Professional athletes, medical professionals and concerned parents weighed in on the current epidemic of sports-related concussions during a panel hosted by the Department of Sport Management Nov. 12.
The five panelists consisted of professional soccer player and Drexel Sport Management graduate student Nicole Baxter, former NFL linebacker Brad Quast, attending physician Christopher B. Renjilian, M.D., nurse practitioner Roni Robinson from the Children’s Hospital of Philadelphia (Trauma Center) and Graham Thomas, the founder of the Untold Foundation, which strives to advance the understanding of concussions and their impact on mental health.
Moderated by 22-year-old Chris Markowitz who is a sport management senior, the impetus for assembling these experts was in hopes of “Solving the Concussion Crisis,” as can be inferred from the panel’s name. Markowitz has dealt with his own string of brain injuries, sustaining three concussions over 21 months. Markowitz divulged that inspiration for organizing this event came from knowing how scary it can be to step back out on the field not knowing the long-term neurological impacts one may have due to a concussion.
While the intent of the panel was to talk about how the existing crisis may be solved, it also showed how the complexity of the issue doesn’t make for a quick fix.
Renjilian explained it can often be difficult to know how to best treat a concussion when there is still so much to be learned about them.
“Lots of research leads to conflicting advice,” he said.
“More questions come out of the answers we find,” Robinson remarked with agreement.
Panelists continued by discussing concussions from the scientific viewpoint.
Renjilian defined a concussion as when the brain shakes around and isn’t able to go back to how it functioned before. He explained how this can cause problems relating to vision, balance, sleep and emotions. These symptoms, he said, are what truly make the concussion an epidemic.
Robinson explained that, contrary to popular belief, you don’t have to hit your head to get a concussion.
However, the high pressure of sports culture is a large contributor to the concussion crisis. While sports communities are gradually responding to existing scientific knowledge at collegiate and professional levels, Quast explained how he doesn’t think that players’ well-beings will ever be put over athletic success.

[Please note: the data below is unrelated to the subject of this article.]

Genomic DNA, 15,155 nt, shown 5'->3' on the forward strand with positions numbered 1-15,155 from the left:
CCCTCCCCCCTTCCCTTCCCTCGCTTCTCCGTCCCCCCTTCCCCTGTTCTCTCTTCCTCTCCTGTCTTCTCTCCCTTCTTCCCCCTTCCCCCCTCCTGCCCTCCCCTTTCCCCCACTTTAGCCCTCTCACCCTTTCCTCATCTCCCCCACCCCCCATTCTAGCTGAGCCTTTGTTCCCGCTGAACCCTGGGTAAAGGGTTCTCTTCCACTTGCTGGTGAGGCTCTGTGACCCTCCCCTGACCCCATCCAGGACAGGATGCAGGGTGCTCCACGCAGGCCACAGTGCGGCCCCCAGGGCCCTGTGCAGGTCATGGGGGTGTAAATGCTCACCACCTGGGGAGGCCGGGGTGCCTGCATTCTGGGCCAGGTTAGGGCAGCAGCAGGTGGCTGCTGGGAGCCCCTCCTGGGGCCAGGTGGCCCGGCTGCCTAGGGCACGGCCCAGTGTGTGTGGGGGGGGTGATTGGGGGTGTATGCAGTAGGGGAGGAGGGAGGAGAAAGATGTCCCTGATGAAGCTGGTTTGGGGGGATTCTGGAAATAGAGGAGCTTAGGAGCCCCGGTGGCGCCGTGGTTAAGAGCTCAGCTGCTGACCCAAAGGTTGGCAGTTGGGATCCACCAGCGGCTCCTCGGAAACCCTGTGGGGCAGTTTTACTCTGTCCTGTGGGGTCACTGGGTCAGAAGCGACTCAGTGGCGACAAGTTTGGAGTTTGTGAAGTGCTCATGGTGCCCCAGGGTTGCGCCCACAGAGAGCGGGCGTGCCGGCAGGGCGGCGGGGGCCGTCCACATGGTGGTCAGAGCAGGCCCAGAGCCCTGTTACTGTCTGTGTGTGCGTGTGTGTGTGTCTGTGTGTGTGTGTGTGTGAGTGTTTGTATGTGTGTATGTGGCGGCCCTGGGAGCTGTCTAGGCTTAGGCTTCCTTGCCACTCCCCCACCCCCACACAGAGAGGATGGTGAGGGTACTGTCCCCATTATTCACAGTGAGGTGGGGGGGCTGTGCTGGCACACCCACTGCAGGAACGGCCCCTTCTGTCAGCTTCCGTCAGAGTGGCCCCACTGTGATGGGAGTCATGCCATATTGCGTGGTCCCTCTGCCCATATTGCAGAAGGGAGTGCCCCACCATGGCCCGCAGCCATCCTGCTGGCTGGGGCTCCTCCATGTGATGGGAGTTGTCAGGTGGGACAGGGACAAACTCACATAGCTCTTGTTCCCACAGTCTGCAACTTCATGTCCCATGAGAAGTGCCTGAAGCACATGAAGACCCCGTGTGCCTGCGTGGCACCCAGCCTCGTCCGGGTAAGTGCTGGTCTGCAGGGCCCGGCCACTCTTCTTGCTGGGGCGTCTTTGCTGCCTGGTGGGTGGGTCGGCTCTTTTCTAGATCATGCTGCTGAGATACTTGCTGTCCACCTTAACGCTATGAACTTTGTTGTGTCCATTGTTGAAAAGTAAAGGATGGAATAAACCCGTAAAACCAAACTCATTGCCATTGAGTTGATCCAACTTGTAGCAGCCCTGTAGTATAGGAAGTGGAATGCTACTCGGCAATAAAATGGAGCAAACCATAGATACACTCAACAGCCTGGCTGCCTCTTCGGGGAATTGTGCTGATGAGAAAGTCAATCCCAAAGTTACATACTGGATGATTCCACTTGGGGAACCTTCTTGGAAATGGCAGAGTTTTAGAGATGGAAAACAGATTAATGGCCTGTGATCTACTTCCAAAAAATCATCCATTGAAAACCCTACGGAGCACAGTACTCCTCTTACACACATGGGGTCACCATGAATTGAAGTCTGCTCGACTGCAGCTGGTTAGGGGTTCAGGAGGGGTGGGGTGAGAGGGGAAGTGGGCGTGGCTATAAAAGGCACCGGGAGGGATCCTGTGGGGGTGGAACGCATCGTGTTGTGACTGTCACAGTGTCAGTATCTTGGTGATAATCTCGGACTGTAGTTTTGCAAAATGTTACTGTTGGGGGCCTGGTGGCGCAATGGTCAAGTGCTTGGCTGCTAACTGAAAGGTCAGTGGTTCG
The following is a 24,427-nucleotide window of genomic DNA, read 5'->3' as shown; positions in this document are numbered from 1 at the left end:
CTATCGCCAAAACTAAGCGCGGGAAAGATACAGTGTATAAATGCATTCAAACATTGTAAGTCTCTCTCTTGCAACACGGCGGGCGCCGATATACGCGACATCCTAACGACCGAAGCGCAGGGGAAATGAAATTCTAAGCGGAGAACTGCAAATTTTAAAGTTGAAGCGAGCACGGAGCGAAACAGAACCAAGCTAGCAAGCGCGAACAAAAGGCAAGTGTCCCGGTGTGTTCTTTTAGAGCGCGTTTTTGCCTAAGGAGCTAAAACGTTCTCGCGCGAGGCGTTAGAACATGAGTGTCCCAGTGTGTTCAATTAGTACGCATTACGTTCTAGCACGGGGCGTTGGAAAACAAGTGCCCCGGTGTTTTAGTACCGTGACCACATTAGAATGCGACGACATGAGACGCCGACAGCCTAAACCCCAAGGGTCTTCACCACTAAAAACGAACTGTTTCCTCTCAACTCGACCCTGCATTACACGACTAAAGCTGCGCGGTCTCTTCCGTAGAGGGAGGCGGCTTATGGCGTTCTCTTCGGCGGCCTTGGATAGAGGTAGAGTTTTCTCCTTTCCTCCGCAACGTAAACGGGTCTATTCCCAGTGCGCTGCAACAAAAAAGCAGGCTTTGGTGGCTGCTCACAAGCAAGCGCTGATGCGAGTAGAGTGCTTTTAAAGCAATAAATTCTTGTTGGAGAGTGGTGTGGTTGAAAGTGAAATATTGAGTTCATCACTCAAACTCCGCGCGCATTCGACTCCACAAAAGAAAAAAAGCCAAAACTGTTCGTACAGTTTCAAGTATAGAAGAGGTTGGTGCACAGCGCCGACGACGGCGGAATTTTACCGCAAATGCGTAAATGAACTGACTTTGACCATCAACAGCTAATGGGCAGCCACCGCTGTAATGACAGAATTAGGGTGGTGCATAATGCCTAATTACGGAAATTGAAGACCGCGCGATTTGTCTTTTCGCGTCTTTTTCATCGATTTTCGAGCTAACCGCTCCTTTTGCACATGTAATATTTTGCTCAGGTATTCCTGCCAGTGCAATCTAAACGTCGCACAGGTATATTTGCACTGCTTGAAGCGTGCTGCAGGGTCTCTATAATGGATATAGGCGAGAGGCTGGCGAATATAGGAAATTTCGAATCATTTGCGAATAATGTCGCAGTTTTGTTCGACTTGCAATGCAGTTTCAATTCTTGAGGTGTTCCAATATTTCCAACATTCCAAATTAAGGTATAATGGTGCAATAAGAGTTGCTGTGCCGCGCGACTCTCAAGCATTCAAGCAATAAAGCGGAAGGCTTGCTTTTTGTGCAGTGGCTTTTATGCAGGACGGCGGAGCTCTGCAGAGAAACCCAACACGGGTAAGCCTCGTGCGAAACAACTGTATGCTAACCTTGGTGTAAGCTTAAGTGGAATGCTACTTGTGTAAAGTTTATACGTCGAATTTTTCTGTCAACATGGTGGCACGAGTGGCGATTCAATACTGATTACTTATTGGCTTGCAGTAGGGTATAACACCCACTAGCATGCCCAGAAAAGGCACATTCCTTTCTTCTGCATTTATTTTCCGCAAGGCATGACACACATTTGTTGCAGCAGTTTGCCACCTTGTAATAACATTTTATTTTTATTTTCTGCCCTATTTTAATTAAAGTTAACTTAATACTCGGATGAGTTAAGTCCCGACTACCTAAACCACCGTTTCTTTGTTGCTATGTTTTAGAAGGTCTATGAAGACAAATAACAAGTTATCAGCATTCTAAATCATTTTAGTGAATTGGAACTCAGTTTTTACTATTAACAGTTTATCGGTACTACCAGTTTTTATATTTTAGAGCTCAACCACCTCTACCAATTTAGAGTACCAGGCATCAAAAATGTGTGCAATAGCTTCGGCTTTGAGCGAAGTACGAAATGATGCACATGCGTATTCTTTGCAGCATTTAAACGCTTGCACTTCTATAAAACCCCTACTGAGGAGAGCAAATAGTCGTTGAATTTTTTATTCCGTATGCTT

Baxter concurred, speaking to her own experience of success over health in sports.
“I can’t remember a time that we were warned [about concussions],” she said.
Baxter felt lucky to never have a diagnosed concussion in her extensive soccer career emphasizing that many concussions do in fact go unacknowledged and untreated.
Thomas, on the other hand, has experienced a worst-case concussion scenario. His son was a hockey player with the talent to make it big. In just nine months, there were three occasions when his son blacked out while playing. Everything seemed to be fine, with only slight changes in his temperament, but he then went on to take his own life.
He stressed that head injuries need to be treated immediately and effectively.
“With or without concussion symptoms, it doesn’t matter,” he said.
This message seemed to stick with attendees.
Manjinder Oueslati, a 20-year-old physics major in his sophomore year, had just suffered a head injury while playing ultimate frisbee the week before. Oueslati was taken to the emergency room following his collison on the field, but he has yet to return to sports and is still experiencing some concussion-like symptoms.
He said he learned a valuable lesson from the discussion.
“I’m definitely glad I went because if I didn’t, I would’ve done something reckless by trying to play again,” he said.
Oueslati proves that concussions deserve to be addressed with the proper attention and gravity, as the panelists emphasized.
Renjilian made a comparison to how when one is diagnosed with cancer, a rush ensues to find a leading specialist in research and treatment. He encourages the same to happen with concussions.